Sicarii

From Academic Kids

Sicarii (Latin plural of Sicarius, 'dagger-' or later contract- killer) is a term applied, in the decades immediately preceding the destruction of Jerusalem in 70 CE, to the Jewish Zealots, (or insurgents) who attempted to expel the Romans and their partisans from Judea:

"When Albinus reached the city of Jerusalem, he bent every effort and made every provision to ensure peace in the land by exterminating most of the Sicarii."Josephus, Jewish Antiquities (xx.208)

The sicarii even resorted to murder to obtain their objective. Under their cloaks they concealed sicae, or small daggers, from which they received their name. At popular assemblies, particularly during the pilgrimage to the Temple Mount, they stabbed their enemies (Romans or Roman sympathizers), lamenting ostentatiously after the deed to escape detection. Literally, Sicarii meant "dagger-men".

The victims of the Sicarii included Jonathan the High Priest, though it is possible that his murder was orchestrated by the Roman governor Felix. Some of their murders were met with severe retaliation by the Romans on the entire Jewish population of the country. On some occasions, they could be bribed to spare their intended victims. Even convicted Sicarii were occasionally released on promising to spare their opponents. Once, after kidnapping the secretary of Eleazar, governor of the Temple precincts, they agreed to release him in exchange for ten of their captured comrades.

At the beginning of the Jewish Revolt (66), the Sicarii, with the help of other Zealots, gained access to Jerusalem and committed a series of atrocities, in order to force the population to war. In one account, given in the Talmud, they destroyed the city's food supply, so that the people would be forced to fight against the Roman siege instead of negotiating peace. Their leaders, including Menahem ben Jair, Eleazar ben Jair, and Bar Giora, were important figures in the war, and Eleazar ben Jair eventually succeeded in escaping the Roman onslaught. Together with a small group of followers, he made his way to the abandoned fortress of Masada, where he continued his resistance to the Romans until 73, when the Romans took the fortress and found that all of its defenders had committed suicide rather than surrender.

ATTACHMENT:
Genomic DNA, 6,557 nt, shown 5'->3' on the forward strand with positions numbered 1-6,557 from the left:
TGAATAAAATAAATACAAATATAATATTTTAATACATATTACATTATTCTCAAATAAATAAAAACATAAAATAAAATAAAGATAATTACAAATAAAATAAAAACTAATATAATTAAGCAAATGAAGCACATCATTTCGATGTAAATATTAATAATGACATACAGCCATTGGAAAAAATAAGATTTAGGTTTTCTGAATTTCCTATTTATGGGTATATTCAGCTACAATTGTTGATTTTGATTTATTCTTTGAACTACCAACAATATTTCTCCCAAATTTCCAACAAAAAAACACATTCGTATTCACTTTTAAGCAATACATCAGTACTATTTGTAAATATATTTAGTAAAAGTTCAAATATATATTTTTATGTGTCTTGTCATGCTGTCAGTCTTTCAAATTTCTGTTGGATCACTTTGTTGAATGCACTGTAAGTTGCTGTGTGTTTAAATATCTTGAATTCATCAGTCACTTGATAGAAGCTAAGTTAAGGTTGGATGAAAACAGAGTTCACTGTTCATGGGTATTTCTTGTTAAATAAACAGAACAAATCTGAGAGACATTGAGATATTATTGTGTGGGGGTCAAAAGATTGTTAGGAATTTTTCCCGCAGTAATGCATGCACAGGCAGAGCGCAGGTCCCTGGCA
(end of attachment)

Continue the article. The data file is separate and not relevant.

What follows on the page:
In the name of Judas Iscariot, the apostle who betrayed Jesus, the epithet "Iscariot" is read by some scholars as a Hellenized ("-ote" denoting membership or belonging, as in "Cypriote") transformation of sicarius. When the Gospels are translated into modern Hebrew, Judas is rendered as "Ish-Kerayot," making him a man from the townships.

Based on a 1903 Jewish Encyclopedia, with some additions and editing.


Modern Comparisons

Sicarii had obvious parallels to a far later phenomenon, the medieval Hashishin, Muslim fanatics whose deadly talent for murders inspired the term assassin. The assassins, like the Sicarii, were notoriously willing to butcher coreligionists who didn't back their policies, in the Assassins' case all infidels to Islam. Like the Masada dead-enders, the Assassins built mountain fortresses in desolate areas to defend themselves against military enemies. They also used the dagger almost exclusively to carry out assassinations.

A more overt reference to Sicarii occurred in Colombia since the 1980s. Sicarios, professional criminals adept at kidnapping, bombing, and theft, gradually became a class of their own in organized crime in Colombia. Described by Mark Bowden in his investigative work Killing Pablo, the sicarios played a key role in the wave of violence against police and authorities during the early 1990s campaign by the government to capture and extradite fugitive druglord Pablo Escobar Gaviria and other partners in the Medellin cocaine cartel. Unlike their ancient namesake, sicarios have never had an ideological underpinning. Perhaps the only cause that they were attributed to was the opposition to extradition of Colombian criminals. Though Escobar employed sicarios to eliminate his enemies, these assassins were active more as independent individuals or gangs than loyal followers of a leader, and there were plenty of sicarios willing to serve the rival Cali cartel. Nevertheless, many died in combat against police forces, indicating that they were not all inclined to bend to the wind. Indeed, long before Escobar's time, Colombia in particular had a long legacy of professional kidnappers (secuestarios) and murderers, whom he emulated. The term sicario was only recently used for these people, and the term has not attained much prominence outside of Colombia.de:Sikarier

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